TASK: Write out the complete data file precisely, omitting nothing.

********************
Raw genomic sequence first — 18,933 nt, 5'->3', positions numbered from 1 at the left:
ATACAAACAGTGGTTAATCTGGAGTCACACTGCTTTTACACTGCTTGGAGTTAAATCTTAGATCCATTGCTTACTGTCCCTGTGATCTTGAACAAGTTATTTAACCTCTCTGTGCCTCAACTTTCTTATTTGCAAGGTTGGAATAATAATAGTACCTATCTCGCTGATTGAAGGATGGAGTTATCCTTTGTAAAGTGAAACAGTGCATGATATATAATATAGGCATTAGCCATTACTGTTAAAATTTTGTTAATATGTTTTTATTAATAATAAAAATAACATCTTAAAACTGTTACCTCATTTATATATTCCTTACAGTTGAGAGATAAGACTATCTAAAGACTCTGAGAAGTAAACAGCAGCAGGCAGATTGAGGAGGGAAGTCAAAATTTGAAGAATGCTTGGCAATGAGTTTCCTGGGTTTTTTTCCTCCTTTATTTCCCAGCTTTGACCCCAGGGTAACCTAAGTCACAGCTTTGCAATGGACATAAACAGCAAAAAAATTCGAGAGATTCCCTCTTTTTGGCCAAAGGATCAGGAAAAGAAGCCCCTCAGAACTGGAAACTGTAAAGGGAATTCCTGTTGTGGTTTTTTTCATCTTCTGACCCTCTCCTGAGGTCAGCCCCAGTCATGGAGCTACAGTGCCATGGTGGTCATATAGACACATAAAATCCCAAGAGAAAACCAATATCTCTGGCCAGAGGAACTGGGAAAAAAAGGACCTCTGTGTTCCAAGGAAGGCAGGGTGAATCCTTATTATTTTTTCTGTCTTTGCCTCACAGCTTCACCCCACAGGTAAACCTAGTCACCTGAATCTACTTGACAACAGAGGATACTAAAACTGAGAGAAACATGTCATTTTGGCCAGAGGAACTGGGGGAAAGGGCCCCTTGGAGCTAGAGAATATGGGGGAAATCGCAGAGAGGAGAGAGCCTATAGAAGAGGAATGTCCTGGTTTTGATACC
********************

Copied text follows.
Raw genomic sequence first — 18,933 nt, 5'->3', positions numbered from 1 at the left:
ATACAAACAGTGGTTAATCTGGAGTCACACTGCTTTTACACTGCTTGGAGTTAAATCTTAGATCCATTGCTTACTGTCCCTGTGATCTTGAACAAGTTATTTAACCTCTCTGTGCCTCAACTTTCTTATTTGCAAGGTTGGAATAATAATAGTACCTATCTCGCTGATTGAAGGATGGAGTTATCCTTTGTAAAGTGAAACAGTGCATGATATATAATATAGGCATTAGCCATTACTGTTAAAATTTTGTTAATATGTTTTTATTAATAATAAAAATAACATCTTAAAACTGTTACCTCATTTATATATTCCTTACAGTTGAGAGATAAGACTATCTAAAGACTCTGAGAAGTAAACAGCAGCAGGCAGATTGAGGAGGGAAGTCAAAATTTGAAGAATGCTTGGCAATGAGTTTCCTGGGTTTTTTTCCTCCTTTATTTCCCAGCTTTGACCCCAGGGTAACCTAAGTCACAGCTTTGCAATGGACATAAACAGCAAAAAAATTCGAGAGATTCCCTCTTTTTGGCCAAAGGATCAGGAAAAGAAGCCCCTCAGAACTGGAAACTGTAAAGGGAATTCCTGTTGTGGTTTTTTTCATCTTCTGACCCTCTCCTGAGGTCAGCCCCAGTCATGGAGCTACAGTGCCATGGTGGTCATATAGACACATAAAATCCCAAGAGAAAACCAATATCTCTGGCCAGAGGAACTGGGAAAAAAAGGACCTCTGTGTTCCAAGGAAGGCAGGGTGAATCCTTATTATTTTTTCTGTCTTTGCCTCACAGCTTCACCCCACAGGTAAACCTAGTCACCTGAATCTACTTGACAACAGAGGATACTAAAACTGAGAGAAACATGTCATTTTGGCCAGAGGAACTGGGGGAAAGGGCCCCTTGGAGCTAGAGAATATGGGGGAAATCGCAGAGAGGAGAGAGCCTATAGAAGAGGAATGTCCTGGTTTTGATACC